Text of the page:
Babies are the cutest little weirdos. They smile at nothing (or is it a ghost?), are wide awake at night, and chew on their feet, to name a few of their more charming oddities. It’s hard to know exactly what your littlest one is thinking or feeling, and these 14 random facts about babies prove that the youngest among us are even more puzzling than previously thought. (And I, for one, was already baffled by how many diapers they go through per day, and the volume of bodily fluids a tiny body can produce.)
From sneezing constantly and then looking so sweetly surprised, to having way more bones than adults, to not being able to taste one of the five major flavor groups (it's definitely not sour, which you know if you've ever seen those cute yet cruel pics on Instagram of babies licking lemons) these 14 facts will help you learn a bit more about the babies in your life.
You never know when you’ll get a chance to flex all your random infant knowledge (and it just so happens that you’ll learn where the word “infant” derives from if you read on... ). Here’s hoping that one day soon Alex Trebek announces that the category is “Babies” (just pretend he's not retiring).
1. Babies Have More Bones Than Adults
2. Infants Have Instincts About Water
A reflex known as "bradycardic response" causes babies to hold their breath and open their eyes when under water, per Babycenter. They'll have the same reaction when someone blows in their face, up until six months. For the first few months, babies will also naturally kick their arms and legs in water, which makes it look like they're swimming, but babies (unlike other mammals) do not instinctively know how to swim.
3. A Baby's Eyes Are Already Nearly 75% Of Their Adult Size
Maybe you've heard that old wives' tale that babies are born with full-grown eyes; that isn't true, but newborns' eyes are pretty huge (which is part of the reason they're so cute). At birth, an infant's eyes are about 75% of the size of an adult's eyes, per The University of Chicago's College of Medicine.
4. Newborns Don't Have Kneecaps
It seems weird, but it's true: babies don't have kneecaps. Of course, they can still bend their knees, and they have cartilage on the joint that, "more easily handles the transitions a child makes when learning to crawl and walk," according to Healthline. The cartilage will solidify between the ages of 2 and 6.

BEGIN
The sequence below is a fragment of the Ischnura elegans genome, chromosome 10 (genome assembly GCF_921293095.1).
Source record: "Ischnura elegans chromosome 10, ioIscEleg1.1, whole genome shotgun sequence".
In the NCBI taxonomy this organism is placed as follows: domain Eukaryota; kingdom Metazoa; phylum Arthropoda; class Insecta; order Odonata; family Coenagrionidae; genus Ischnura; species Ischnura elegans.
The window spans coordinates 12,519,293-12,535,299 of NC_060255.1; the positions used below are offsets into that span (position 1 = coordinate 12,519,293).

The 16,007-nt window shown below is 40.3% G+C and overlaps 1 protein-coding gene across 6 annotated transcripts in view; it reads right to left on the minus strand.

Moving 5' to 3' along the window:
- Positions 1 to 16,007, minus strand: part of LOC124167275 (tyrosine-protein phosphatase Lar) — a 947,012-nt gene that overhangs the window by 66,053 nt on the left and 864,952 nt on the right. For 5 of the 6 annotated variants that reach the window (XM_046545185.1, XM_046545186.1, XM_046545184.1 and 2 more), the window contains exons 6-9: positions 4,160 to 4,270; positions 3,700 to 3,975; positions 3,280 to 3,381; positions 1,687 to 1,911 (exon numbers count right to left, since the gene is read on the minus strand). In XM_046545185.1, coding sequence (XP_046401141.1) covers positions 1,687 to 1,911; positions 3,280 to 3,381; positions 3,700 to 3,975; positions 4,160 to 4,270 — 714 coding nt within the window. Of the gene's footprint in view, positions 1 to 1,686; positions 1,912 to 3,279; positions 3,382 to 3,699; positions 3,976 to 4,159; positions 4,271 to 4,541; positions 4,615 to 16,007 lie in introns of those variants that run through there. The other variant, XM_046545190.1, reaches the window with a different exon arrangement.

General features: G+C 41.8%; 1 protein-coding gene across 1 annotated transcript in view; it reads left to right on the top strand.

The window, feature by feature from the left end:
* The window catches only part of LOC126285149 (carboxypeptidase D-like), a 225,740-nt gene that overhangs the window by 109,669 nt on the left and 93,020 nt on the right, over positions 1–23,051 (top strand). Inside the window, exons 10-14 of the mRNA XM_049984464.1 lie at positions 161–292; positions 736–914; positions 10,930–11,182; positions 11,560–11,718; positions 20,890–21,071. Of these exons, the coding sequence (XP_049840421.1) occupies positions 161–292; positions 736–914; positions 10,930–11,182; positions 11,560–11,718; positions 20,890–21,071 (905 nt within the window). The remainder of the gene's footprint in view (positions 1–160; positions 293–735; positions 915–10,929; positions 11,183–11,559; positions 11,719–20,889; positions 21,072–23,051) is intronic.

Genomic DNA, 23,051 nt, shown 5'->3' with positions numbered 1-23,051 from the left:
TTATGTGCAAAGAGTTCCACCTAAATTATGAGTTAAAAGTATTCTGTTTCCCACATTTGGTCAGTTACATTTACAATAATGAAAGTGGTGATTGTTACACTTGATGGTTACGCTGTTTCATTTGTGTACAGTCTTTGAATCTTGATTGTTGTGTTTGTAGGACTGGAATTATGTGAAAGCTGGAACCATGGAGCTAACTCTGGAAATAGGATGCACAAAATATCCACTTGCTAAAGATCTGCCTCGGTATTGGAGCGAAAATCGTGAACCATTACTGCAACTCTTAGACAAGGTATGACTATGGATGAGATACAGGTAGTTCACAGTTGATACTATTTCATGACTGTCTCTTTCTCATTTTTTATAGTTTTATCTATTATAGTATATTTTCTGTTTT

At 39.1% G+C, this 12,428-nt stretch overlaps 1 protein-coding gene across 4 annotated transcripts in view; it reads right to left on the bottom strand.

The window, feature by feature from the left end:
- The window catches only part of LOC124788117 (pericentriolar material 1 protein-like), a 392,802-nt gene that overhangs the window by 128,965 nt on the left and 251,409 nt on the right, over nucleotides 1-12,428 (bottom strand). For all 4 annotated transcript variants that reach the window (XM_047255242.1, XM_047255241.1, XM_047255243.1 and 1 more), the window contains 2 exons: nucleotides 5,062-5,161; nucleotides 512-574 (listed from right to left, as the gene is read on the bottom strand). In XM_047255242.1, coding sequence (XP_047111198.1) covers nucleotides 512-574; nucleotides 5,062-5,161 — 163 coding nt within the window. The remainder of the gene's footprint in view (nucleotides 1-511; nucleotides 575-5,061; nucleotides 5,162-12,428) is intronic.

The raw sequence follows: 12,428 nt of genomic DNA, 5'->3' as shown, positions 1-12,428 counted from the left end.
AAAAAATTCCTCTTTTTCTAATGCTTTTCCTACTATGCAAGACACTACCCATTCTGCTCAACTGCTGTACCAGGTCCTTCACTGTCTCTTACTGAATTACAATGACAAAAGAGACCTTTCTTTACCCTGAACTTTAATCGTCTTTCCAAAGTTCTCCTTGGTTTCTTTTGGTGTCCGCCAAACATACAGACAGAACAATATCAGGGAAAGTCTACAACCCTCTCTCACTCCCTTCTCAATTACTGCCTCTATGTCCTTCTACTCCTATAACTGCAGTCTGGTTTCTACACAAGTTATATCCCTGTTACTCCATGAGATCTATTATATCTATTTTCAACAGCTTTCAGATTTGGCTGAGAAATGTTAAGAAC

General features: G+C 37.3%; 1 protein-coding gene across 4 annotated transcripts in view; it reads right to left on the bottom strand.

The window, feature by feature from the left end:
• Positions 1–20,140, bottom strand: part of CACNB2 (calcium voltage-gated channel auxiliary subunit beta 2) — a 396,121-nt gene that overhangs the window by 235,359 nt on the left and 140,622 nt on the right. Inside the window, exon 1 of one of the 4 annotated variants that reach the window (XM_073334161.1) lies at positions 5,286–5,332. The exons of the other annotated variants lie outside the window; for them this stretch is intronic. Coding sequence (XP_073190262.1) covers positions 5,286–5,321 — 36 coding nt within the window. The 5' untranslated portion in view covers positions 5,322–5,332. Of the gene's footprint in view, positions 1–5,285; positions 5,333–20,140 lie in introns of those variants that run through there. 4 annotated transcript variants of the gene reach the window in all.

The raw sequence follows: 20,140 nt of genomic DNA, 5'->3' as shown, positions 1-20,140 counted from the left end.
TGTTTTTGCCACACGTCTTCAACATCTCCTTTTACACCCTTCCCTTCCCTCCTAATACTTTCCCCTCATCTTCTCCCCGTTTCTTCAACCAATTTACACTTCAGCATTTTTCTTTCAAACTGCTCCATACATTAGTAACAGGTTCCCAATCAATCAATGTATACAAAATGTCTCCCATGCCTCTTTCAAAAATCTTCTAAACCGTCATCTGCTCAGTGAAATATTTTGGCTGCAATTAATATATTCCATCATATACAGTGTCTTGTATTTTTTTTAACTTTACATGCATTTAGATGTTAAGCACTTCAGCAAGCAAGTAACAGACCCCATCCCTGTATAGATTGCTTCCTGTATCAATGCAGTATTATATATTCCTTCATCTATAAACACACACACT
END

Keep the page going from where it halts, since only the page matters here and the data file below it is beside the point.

5. Protein Keeps Babies' Skulls From Fusing
Babies have soft skulls to push through the birth canal. The skull keeps expanding to accommodate their rapidly growing brains, and the protein that keeps the skull from fusing is called "Noggin," (according to Stanford ). The more ya know.
6. Babies Sneeze Constantly
You may have noticed that your little one is constantly sneezing, but don't worry, they probably don't have a cold. Sneezes unblock nostrils that have closed (maybe because they've been pressed against skin while feeding). Sneezing is also the body's natural way of clearing the nasal and respiratory passages, per Parents.
7. Infants Can't Taste Salt
Babies have a "wider distribution" of taste buds than adults (per Babycenter), but up until around five months, they can't taste salt. It's difficult for developing kidneys to process salt, and they have no need for it as they get the tiny amount they do need from milk or formula. Typically babies prefer sweet because breast milk has a sweetness to it.
8. Mothers May Be Able To Identify Their Baby By Scent Alone
9. "Infant" Is A Latin Word
The word "infant" is derived from the Latin word "infans", meaning "unable to speak." So technically speaking, a baby is no longer an infant when they start talking.
10. Babies Go Through A Staggering Amount Of Diapers
As you're probably already well aware, babies go through a ton of diapers. 2200 is the (staggering) amount of diapers that Babylist predicts you'll use in your baby's first year. This is why diapers really do make a useful shower gift.
11. Infants Can Have A "Mini Period"
This one sounds wild, I know, but it's not super uncommon. Many female infants will pass vaginal discharge that contains mucus and blood. This is a result of hormones including estrogen that pass from mother to baby, (per Kids' Health) and though surprising, this "mini period" is nothing to be concerned about.
12. Babies Don't Shed Actual Tears
If you've ever watched a newborn cry, you may have noticed that no actual tears stream down their faces. This lack of tears happens because baby's tear ducts aren't fully developed until somewhere between 2 weeks and 2 months old, according to Babycenter.
13. Older Babies Know When You're Mad
Babies as young as 15 months can tell when an adult is prone to anger, and may try to appease these adults, Futurity reported. Even if it's tempting to think your kiddo isn't listening to your argument, they're incredibly perceptive, so you may think twice before cursing someone who cuts you off (though it is infuriating).
14. The Most Popular Day For Babies To Be Born Is In September
It turns out September is the most popular month for babies to be born, and the most popular birthday is September 9, reported Good Morning America. If your babe is born on this day they're in good company; it's also the birth date of Michelle Williams, Adam Sandler, Hugh Grant, and Michael Buble.
Kaitz M, Good A, Rokem AM, Eidelman AI (1987) "Mothers' recognition of their newborns by olfactory cues," Psychology Department, Hebrew University, Jerusalem, Israel